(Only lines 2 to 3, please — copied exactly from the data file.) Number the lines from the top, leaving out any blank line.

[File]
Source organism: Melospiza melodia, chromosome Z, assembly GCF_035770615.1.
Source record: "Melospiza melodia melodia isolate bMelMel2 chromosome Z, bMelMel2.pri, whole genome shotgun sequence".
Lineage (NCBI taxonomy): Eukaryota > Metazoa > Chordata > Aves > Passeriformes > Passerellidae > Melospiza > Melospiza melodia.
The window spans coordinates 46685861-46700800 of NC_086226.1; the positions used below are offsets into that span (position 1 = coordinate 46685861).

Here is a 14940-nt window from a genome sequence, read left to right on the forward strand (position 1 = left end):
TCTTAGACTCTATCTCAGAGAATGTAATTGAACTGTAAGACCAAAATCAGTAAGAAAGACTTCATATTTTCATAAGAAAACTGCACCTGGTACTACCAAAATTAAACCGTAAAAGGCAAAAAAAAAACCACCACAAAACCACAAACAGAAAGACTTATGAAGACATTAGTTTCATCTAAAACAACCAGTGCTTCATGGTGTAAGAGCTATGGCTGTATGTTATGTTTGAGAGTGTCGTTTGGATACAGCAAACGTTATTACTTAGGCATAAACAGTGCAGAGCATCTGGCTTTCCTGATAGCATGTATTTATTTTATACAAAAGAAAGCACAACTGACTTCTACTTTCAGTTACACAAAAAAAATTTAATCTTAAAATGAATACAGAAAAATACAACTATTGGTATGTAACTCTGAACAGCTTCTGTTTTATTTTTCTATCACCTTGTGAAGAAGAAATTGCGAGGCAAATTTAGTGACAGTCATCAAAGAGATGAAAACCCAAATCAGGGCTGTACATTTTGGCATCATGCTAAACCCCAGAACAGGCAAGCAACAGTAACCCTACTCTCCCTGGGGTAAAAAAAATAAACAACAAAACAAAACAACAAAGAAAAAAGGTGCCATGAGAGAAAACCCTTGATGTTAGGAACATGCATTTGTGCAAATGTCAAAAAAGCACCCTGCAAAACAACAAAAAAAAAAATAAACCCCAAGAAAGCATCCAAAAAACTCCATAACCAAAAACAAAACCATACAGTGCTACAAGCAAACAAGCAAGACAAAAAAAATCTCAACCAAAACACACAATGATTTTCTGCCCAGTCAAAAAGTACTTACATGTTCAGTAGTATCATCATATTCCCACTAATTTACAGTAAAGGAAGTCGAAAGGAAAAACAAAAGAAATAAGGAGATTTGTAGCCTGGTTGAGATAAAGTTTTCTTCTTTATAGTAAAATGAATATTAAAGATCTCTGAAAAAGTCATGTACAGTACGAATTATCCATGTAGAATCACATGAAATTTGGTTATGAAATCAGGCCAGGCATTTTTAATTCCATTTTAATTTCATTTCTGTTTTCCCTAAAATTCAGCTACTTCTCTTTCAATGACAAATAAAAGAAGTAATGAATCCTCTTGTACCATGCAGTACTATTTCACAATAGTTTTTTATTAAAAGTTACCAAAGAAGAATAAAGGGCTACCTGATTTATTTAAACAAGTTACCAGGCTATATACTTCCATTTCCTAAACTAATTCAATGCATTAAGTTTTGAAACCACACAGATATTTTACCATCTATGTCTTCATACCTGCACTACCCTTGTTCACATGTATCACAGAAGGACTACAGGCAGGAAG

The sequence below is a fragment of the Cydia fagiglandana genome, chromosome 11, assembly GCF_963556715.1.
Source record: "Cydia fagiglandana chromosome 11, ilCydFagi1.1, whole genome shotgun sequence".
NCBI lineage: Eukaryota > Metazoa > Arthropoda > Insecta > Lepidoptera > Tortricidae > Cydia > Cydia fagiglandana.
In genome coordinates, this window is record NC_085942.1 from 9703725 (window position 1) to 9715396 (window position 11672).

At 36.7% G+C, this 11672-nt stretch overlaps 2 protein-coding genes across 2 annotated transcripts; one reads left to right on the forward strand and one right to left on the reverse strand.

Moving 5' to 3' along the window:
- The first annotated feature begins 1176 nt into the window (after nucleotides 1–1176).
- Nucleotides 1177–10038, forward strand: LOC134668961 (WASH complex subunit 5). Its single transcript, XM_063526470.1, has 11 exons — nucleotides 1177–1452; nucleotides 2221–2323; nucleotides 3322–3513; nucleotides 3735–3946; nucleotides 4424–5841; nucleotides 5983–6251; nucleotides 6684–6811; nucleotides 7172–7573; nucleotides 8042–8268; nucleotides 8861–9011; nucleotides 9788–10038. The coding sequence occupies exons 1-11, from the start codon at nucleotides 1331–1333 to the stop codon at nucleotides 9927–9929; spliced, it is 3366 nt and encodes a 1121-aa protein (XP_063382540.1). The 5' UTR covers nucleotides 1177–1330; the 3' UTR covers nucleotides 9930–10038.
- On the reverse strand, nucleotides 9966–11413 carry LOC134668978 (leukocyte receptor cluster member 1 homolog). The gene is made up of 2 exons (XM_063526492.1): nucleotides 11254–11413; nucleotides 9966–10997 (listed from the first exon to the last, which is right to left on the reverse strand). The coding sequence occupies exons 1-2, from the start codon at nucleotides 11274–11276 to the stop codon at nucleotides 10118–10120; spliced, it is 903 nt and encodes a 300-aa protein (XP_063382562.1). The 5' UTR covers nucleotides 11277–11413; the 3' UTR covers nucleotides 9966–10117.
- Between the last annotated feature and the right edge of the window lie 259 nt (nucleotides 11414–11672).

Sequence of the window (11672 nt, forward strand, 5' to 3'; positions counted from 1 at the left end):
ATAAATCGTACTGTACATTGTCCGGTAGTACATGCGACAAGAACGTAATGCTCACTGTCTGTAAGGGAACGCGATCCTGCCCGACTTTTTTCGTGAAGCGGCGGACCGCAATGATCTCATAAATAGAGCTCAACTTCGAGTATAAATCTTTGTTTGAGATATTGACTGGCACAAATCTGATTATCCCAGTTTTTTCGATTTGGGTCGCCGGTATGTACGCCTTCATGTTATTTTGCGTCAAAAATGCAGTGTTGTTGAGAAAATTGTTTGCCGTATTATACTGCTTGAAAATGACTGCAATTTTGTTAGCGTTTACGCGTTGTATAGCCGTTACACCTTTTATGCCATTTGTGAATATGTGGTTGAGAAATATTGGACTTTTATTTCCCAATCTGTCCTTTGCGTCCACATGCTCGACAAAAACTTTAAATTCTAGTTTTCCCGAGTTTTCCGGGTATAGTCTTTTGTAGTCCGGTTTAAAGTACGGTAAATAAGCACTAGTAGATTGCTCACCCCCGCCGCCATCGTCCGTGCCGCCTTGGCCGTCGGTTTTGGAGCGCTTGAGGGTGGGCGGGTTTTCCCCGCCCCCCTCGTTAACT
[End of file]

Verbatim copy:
Source record: "Melospiza melodia melodia isolate bMelMel2 chromosome Z, bMelMel2.pri, whole genome shotgun sequence".
Lineage (NCBI taxonomy): Eukaryota > Metazoa > Chordata > Aves > Passeriformes > Passerellidae > Melospiza > Melospiza melodia.